Regardless of the size of your superannuation benefits, it is vital that you sort out your estate plans to ensure that you have a well prepared plan so that the right assets go to the right beneficiaries. You need to make sure that you get holistic estate planning advice and have arrangements in place to review your estate plans regularly. Estate plans are not to be set and forgotten.
First and foremost it is important to understand that the payment of your superannuation death benefits are covered by the rules of your SMSF trust deed and do not automatically form part of your Estate for distribution in accordance with the terms of your Will. As trustee of your SMSF, you will need to make sure that you have read and understood your SMSF’s trust deed and that you comply with it at all times.
In the event of your death, one option is to rely on the SMSF trustee’s wide discretion to determine who, within the operation of the law, will receive your death benefit and how much each beneficiary will receive.
The alternative is to remove the trustee’s discretion which gives you greater control in deciding how your superannuation death benefits will be cashed. This may be relevant if:
- You want certainty over your estate plan;
- You have a blended family and want all family members to benefit from your superannuation upon your passing;
- It is anticipated that there will be conflict amongst your potential beneficiaries;
- There is a possibility that there may be conflict amongst the remaining trustees of your SMSF upon your passing;
- There is a risk that those controlling the SMSF post your death may not cash your death benefits in accordance with your preferences.
Subject to the specific terms of your SMSF trust deed, ways in which you could consider removal of trustee discretion include:
- Having a valid and current binding death benefit nomination (BDBN) in place;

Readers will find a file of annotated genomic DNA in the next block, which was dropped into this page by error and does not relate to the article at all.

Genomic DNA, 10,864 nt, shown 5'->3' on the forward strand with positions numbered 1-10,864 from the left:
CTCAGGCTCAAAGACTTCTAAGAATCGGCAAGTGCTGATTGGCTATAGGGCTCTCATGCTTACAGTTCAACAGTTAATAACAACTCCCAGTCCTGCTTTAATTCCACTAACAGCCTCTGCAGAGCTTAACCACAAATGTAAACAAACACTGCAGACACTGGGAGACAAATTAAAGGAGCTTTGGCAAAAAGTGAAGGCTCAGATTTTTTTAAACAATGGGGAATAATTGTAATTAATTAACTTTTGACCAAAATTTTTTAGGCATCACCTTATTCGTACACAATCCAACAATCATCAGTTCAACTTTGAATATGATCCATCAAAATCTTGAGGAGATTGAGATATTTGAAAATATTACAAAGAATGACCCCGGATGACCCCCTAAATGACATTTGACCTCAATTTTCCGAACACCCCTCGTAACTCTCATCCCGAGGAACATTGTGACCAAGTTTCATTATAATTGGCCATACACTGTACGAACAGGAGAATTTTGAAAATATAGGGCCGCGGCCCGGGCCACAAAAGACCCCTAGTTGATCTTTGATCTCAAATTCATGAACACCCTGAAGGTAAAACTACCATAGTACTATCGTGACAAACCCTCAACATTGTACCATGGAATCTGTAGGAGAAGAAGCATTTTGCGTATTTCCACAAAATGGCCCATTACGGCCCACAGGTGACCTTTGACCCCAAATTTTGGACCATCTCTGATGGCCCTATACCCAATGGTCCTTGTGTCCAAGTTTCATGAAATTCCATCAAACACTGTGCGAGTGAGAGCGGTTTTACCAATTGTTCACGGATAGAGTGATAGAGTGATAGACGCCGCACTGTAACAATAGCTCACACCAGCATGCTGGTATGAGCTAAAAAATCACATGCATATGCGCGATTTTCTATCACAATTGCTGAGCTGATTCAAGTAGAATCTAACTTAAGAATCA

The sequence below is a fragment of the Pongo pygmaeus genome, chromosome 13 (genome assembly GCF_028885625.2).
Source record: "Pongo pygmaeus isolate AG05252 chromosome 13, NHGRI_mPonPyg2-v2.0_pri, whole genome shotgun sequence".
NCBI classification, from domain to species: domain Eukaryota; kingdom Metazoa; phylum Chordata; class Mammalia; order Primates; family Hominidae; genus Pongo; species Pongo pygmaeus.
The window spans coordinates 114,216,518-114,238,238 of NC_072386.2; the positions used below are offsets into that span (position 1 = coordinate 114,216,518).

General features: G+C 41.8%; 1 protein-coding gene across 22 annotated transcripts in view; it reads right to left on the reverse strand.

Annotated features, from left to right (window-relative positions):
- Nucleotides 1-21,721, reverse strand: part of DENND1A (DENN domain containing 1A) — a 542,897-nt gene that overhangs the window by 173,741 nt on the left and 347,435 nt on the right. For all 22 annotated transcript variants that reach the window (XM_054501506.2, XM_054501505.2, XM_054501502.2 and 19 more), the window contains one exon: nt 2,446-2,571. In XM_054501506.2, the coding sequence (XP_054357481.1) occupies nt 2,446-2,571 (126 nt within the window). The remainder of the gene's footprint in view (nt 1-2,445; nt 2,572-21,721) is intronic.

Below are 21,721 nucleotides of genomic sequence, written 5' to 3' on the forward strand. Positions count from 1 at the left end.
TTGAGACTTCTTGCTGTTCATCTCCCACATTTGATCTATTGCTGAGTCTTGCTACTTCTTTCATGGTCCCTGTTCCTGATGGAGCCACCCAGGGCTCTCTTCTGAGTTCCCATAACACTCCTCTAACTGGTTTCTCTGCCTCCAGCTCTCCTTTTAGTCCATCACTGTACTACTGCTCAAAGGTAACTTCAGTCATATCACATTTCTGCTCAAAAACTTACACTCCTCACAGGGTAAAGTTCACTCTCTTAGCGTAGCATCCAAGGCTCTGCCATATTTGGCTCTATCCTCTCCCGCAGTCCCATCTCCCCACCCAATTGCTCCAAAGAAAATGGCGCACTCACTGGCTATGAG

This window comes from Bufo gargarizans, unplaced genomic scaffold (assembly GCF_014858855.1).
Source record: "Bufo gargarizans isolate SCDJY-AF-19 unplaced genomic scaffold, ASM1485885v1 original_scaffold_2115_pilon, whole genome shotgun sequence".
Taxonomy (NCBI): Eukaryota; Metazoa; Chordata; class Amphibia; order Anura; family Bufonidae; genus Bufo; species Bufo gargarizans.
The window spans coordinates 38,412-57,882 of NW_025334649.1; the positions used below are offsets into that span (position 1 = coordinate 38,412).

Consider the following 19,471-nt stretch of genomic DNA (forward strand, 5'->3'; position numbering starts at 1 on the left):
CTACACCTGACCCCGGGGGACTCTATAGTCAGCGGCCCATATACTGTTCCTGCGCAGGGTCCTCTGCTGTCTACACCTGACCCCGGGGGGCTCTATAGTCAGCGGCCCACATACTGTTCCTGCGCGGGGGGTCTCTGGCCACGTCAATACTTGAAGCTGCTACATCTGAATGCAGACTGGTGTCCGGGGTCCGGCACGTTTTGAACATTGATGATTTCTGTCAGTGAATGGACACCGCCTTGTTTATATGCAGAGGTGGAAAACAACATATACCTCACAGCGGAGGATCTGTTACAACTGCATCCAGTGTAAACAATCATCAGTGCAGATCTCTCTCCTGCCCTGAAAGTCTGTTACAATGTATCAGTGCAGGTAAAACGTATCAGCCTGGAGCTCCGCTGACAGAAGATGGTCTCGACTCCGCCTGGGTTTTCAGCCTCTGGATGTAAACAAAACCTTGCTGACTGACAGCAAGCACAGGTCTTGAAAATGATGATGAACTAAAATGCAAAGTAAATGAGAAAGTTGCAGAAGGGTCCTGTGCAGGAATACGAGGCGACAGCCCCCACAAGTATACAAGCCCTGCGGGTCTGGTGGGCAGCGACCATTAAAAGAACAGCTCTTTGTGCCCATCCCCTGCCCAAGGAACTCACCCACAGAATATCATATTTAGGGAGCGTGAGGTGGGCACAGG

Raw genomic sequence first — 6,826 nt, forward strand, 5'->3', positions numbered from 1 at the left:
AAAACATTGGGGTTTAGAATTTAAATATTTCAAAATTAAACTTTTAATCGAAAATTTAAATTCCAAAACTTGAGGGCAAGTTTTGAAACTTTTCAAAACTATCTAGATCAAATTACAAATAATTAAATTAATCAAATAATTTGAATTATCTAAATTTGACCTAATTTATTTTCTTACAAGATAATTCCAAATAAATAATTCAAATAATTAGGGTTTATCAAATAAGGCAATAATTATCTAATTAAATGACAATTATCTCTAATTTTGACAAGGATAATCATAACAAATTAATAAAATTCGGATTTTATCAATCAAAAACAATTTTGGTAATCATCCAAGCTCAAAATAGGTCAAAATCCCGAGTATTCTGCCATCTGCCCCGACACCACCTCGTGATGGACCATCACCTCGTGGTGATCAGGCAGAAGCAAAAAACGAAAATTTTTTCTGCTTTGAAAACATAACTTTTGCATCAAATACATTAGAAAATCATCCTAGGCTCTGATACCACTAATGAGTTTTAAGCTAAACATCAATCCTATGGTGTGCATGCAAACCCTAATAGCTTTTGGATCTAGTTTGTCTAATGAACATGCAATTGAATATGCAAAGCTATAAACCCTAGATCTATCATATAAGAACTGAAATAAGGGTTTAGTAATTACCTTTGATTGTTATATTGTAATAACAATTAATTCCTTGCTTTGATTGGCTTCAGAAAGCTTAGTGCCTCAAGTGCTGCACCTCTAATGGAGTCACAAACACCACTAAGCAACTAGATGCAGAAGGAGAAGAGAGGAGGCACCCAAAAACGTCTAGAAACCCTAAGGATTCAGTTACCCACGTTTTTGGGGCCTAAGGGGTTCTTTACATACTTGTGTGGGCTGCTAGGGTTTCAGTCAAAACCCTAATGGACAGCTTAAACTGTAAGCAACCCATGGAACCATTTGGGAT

- Specifying in your SMSF trust deed how death benefits will be distributed; or
- Nominating a reversionary beneficiary to whom your pension will automatically revert to on your death.
To ensure that your death benefits are cashed in accordance with your wishes, it is critical to ensure that your estate plans are comprehensive and that you understand the ownership and control of your assets on your death. It is also important that any superannuation death benefit advice you receive is consistent and complementary to your overall estate plans and is not in isolation to the other.
At a minimum, we recommend that you have your SMSF trust deed reviewed to ensure maximum flexibility when dealing with death benefit payments. It is also recommended this be done alongside a review of any BDBN(s) to ensure that they too are valid and provide certainty in how death benefits will be dealt with upon your death.
When considered in light of an ageing Australia, the value of assets invested in SMSFs and recent court cases, having the correct SMSF documentation and process is essential to minimise the risk of litigation from disappointed beneficiaries to allow a safe passage of death benefits to your intended beneficiaries.
So what should form part of a comprehensive SMSF estate plan?
At a minimum it should contain:
- An up-to-date Will
- An up-to-date enduring power of attorney
- An up-to-date SMSF trust deed, including prior variations
- An up-to-date death benefit nomination (if applicable)
- Up-to-date pension documentation (if applicable)
- All trustee documentation, including details of directors and any trustee changes
For more information on SMSF estate planning, please click here to review the estate planning resources available on SMSF Connect.
Gain the advice of an SMSF Specialist
Given the complex nature of estate planning, we recommend you discuss the contents of this article, or any questions you may have on this topic, with an SMSF Specialist lawyer. A SMSF Specialist lawyer will be able to ensure that documentation regarding your estate plan is appropriate drafted and executed. If you are currently unadvised, you may use our Find a Specialist function to find a qualified SMSF Specialist lawyer in your area.
Disclaimer: The information contained in this document is provided for educational purposes only, is general in nature and is prepared without taking into account particular objective, financial circumstances, legal and tax issues and needs. The information provided in this article is not a substitute for legal, tax and financial product advice. Before making any decision based on this information, you should assess its relevance to your individual circumstances. While SMSF Association believes that the information provided in this article is accurate, no warranty is given as to its accuracy and persons who rely on this information do so at their own risk. The information provided in this bulletin is not considered financial product advice for the purposes of the Corporations Act 2001.